When Steve Jobs introduced the iPad in 2010, many people bemoaned it as just a consumption toy aimed at dilettantes who were interested in gaming and viewing cat videos. No one would use the iPad for any meaningful creation, tweeted angry internet users. The hype built; zealous Apple fans slept outside stores to buy the first generation iPad. Personally, I wasn’t ready to spend the money or brave the crowds to purchase the device, but I was also unwilling to write it off. I read reviews and critiques, marveled at the iPads I encountered in the wilds of Yale’s libraries. The introduction of the iPad came at a point in my career when my technology confidence was at a low; I was trying to figure out what I needed to learn, where I needed to go to advance my young career. I knew something needed to change, I just did not know what quite yet.
I soon found my answer in that September when I broke down and bought an iPad. It was love at first swipe.
At first, I primarily used iPad as a reading device; I replaced paperbacks at home with ebooks and furtive reading breaks at work with saved articles in Instapaper to read at night. I wrote email and tweeted at conferences. It became my constant companion at work and on the couch. However, my first generation iPad wasn’t a device I used to do any meaningful writing beyond emails and social media updates. Was I a dilettante? However, I began experimenting with the iPad in classrooms and random office hacks where few other people in my places of employ necessarily were. I gained confidence and when I started my new job at Hampshire, I ran with mobile devices and pedagogy at warp speed.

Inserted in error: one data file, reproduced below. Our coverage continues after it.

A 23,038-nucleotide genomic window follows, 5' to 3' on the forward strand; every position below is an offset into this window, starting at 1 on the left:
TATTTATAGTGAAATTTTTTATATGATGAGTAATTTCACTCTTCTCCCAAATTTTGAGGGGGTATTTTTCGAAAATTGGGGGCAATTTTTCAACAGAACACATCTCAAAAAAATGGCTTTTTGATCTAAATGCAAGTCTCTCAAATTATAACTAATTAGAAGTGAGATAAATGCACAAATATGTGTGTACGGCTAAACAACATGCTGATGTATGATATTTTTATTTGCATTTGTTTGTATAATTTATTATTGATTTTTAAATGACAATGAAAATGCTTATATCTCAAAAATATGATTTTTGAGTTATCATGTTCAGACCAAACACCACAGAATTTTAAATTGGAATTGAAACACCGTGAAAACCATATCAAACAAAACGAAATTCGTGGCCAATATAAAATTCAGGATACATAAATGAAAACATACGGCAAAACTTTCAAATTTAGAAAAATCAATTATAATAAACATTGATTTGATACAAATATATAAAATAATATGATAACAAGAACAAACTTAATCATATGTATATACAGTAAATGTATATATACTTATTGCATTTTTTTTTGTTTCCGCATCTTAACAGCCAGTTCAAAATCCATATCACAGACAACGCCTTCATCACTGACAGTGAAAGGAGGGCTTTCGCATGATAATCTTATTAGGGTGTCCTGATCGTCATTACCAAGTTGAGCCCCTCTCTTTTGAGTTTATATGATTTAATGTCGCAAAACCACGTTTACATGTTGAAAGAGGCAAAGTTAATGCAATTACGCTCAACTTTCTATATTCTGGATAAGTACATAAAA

Last year, I purchased a third generation iPad. The purchase coincided with me traveling and blogging frequently. My adventures in technology let me to work with Markdown and PlainText. Digital Humanities became a core part of my job. Writing took on renewed importance in my life. During the fall semester, I began writing exclusively in PlainText and publishing my blog in Markdown using the nifty iOS app, Poster. I began writing in the app Drafts. Slowly but surely, I found that I began using my iPad more frequently than my laptop and that I was using my iPad to write more than to read. I suppose the consumption palace was giving way to creation after all.